A lot about the Buffalo Bisons’ pitching staff is going to come down to whether the Blue Jays go with youth or go with some of the recently signed veteran pitchers to bolster the staff for the season.
That said, it’s going to be crowded in Buffalo unless players get put on waivers and are lost. The Bisons are going to have a younger group of pitchers in the 24-26-year-old range who will look to solidify their chances to become major leaguers with strong Triple-A performances.
Sean Reid-Foley will likely be the best known starter in Buffalo and, probably, the one with the highest upside. He has the stuff to be a dominant pitcher on any given day but, as his big league debut made clear, still needs to work to harness his consistency.
Thomas Pannone is probably going to start every fifth day in Buffalo although his long-term future may be more as a reliever. While his fastball is fringy, he does have good deception and spin rates which help it play up a bit and get some swings and misses. He has a lot of poise but tends to give up too many long balls at this point in his career.
Trent Thornton came over to the Blue Jays in the deal with Houston for Aledmys Diaz and, similar to Pannone, is known for his spin rates, particularly for his curveball. He throws harder than Pannone, however, with an average fastball that sits in the low-90s, touching in the mid-90s at times. He’s another guy who may have a big league career as a reliever but, at 25, the Jays want to give him some time in Buffalo to see if he can continue his solid numbers in a more pitcher-friendly league.
Jacob Waguespack was the booty that the Blue Jays got in exchange for Aaron Loup when Loup was sent to the Phillies. Many think the 25-year-old righty is ultimately a reliever but he’s only been given the chance to start as a pro for the past two seasons and the jury is still out. Still, he’s not going to light up prospect-watchers eyes and could be more of a bullpen arm in the major leagues.
On the Bubble
Ryan Borucki is on the bubble because we don’t know yet if he’ll be in Toronto or Buffalo. We’re all rooting for the tough lefty to be in the big leagues but with a couple of additions to the starting rotation in the offseason, he could be bumped down to Buffalo. If he’s a Bison on Opening Day, he’ll start that first game, I would think.
Shawn Morimando pitched briefly in the big leagues in 2016 and the 26 year old has struggled with injuries before being released by the Indians and scooped up on a minor league deal by the Blue Jays. I think the Jays see the lefty as a starter but if he moves to the bullpen, he can add some much needed depth to that side of the mound.
Returning relievers like Conor Fisk are valuable, particularly because Fisk showed he had another gear since he became a reliever full time. It’s quite possible that the Jays have another Ryan Tepera, a former starter whose fastball velocity spiked when he started pitching out of the bullpen. I saw Fisk hit 95 mph in Buffalo last year and he’s always been able to pitch.
Another returning reliever is Justin Shafer who was outstanding in the minors last year but struggled in his first taste of the big leagues. Still, Shafer has the stuff to pitch in the majors with a solid sinker/slider combo in the low 90s.
Matt Dermody is coming off an injury that cost him almost all of last year but the lefty is one of the only true lefthanded relievers who project to start in Triple-A (I figure that Tim Mayza will be in the majors to start). With that in mind, I think he’ll take some time finding his groove but should be able to recreate some of the solid work he did a couple of years ago.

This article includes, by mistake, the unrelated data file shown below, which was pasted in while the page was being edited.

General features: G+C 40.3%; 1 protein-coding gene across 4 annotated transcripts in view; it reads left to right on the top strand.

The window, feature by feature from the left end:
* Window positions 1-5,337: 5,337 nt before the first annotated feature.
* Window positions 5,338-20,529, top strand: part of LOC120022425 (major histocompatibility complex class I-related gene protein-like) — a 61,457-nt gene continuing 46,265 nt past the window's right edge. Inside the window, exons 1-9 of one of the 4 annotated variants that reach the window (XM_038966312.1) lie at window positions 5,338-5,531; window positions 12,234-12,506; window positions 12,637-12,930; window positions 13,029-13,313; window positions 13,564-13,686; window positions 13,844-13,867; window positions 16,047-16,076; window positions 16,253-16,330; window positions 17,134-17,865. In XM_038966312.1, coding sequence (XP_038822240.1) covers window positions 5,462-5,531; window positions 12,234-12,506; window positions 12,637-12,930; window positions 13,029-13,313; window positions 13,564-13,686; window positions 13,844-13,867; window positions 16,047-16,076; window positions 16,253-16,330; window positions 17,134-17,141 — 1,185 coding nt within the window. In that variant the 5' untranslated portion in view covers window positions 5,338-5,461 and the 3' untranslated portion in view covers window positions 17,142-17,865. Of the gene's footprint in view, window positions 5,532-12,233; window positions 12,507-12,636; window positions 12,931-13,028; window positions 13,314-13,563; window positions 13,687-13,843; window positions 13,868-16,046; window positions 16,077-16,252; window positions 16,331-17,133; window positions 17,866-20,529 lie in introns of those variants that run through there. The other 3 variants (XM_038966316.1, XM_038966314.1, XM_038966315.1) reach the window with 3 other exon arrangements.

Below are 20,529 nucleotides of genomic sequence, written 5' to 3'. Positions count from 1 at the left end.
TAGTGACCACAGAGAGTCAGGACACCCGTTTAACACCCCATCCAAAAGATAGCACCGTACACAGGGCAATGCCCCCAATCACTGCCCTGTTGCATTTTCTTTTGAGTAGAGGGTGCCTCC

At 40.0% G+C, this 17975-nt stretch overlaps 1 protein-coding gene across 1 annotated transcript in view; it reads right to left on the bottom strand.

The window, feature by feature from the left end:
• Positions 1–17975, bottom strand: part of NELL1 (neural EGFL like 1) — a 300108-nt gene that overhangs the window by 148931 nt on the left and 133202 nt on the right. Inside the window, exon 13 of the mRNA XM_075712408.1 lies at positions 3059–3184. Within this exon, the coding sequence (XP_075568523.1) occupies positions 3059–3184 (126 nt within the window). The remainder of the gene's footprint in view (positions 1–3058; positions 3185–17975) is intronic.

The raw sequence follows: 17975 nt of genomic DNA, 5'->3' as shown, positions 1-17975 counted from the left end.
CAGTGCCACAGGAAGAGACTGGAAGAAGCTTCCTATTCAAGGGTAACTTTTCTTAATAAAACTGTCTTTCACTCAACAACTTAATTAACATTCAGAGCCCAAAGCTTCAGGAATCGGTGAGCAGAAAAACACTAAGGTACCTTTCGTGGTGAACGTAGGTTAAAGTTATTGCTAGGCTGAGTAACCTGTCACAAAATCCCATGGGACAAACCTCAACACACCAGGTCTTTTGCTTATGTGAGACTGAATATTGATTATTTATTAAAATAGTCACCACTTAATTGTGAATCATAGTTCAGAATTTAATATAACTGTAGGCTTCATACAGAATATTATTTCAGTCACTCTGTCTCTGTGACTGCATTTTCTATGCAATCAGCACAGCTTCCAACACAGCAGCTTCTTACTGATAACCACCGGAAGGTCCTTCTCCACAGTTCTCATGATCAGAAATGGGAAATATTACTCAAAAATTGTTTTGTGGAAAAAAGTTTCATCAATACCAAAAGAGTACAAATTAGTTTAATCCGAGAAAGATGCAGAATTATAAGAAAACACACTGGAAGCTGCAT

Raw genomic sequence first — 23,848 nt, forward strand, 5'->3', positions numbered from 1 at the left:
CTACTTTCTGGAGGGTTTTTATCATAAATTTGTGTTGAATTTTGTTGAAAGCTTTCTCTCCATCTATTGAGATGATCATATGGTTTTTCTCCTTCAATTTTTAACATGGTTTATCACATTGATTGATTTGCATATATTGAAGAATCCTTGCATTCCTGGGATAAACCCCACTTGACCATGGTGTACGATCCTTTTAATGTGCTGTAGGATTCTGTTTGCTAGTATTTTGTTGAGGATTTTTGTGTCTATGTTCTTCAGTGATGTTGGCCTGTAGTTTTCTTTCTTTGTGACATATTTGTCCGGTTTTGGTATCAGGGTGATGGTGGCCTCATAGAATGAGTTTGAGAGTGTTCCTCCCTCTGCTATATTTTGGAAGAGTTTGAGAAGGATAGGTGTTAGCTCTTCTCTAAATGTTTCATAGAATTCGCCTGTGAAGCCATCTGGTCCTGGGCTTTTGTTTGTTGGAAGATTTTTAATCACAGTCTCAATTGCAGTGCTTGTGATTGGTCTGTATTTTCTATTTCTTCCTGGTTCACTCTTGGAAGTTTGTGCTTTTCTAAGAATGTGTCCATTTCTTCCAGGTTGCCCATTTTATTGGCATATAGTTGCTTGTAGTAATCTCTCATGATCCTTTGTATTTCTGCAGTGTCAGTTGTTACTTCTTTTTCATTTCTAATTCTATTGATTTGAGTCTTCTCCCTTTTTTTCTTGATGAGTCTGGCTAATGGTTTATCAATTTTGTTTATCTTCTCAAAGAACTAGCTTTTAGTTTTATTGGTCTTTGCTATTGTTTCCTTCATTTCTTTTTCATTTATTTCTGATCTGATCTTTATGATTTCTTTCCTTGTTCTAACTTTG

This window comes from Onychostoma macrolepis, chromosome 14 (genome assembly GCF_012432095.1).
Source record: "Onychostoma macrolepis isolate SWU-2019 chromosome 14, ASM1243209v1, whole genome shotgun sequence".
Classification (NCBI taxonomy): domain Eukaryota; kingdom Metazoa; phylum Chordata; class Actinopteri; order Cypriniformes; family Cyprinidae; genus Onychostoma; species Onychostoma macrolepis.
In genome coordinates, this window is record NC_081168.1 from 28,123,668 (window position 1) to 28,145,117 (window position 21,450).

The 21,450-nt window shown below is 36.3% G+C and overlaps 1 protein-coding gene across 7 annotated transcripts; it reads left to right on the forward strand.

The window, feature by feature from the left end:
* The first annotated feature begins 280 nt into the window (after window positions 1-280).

Danny Barnes could very well earn himself a spot back on the major league roster but since he was sent to Buffalo outright, the likelihood is he starts back in the minors, trying to find that mojo he had when pitching for Toronto in 2017.
Javy Guerra is a big league veteran on a minor league deal. The righty has pitching in parts of eight major league seasons and has racked up 213 1/3 innings out of the bullpen for the Dodgers, White Sox, Angels and Marlins. Could the Blue Jays be big league team number five? Probably not at the start of the season.
Mark Leiter Jr. is going to be in tough to get back to the major leagues. He hasn’t really looked great over the past couple of years and the Blue Jays are hoping that he can get back to some of the results he had 2017 when he struck out almost a batter per inning in 90 2/3 innings with the Phillies.
On the Bubble
Canadian Andrew Case has been a feel-good story ever since he was signed out of the T-12 Tournament. He had a very good season in 2017 but was hit fairly consistently in 2018 in Buffalo and New Hampshire. He needs to right his way in 2019, likely with Buffalo but if the roster gets a little too crowded, he might start in New Hampshire.
Dusty Isaacs is another pitcher who has had some solid, albeit unremarkable results. Isaacs had a strong 2017 in New Hampshire but his ERA jumped to 4.86 in 2018 in 50 innings with the Fisher Cats while his WHIP moved up to 1.44 although he struck out more than a batter per inning, his walk rate inched up from an already high 5.6 BB/9 to 5.8 BB/9. He did get 10 innings in Buffalo but will need to walk fewer batters to be considered a stalwart of the Bisons’ bullpen.
David Paulino is on the bubble a little like Ryan Borucki is. He could wind up with a bullpen spot in Toronto after some strong work in a limited viewing in 2018. He was used mostly as a starter in 2018 but only threw 27 innings due to injuries. Part of the deal that brought Ken Giles and Hector Perez to Toronto, he could be another big-league piece who is entering his Age-25 season.
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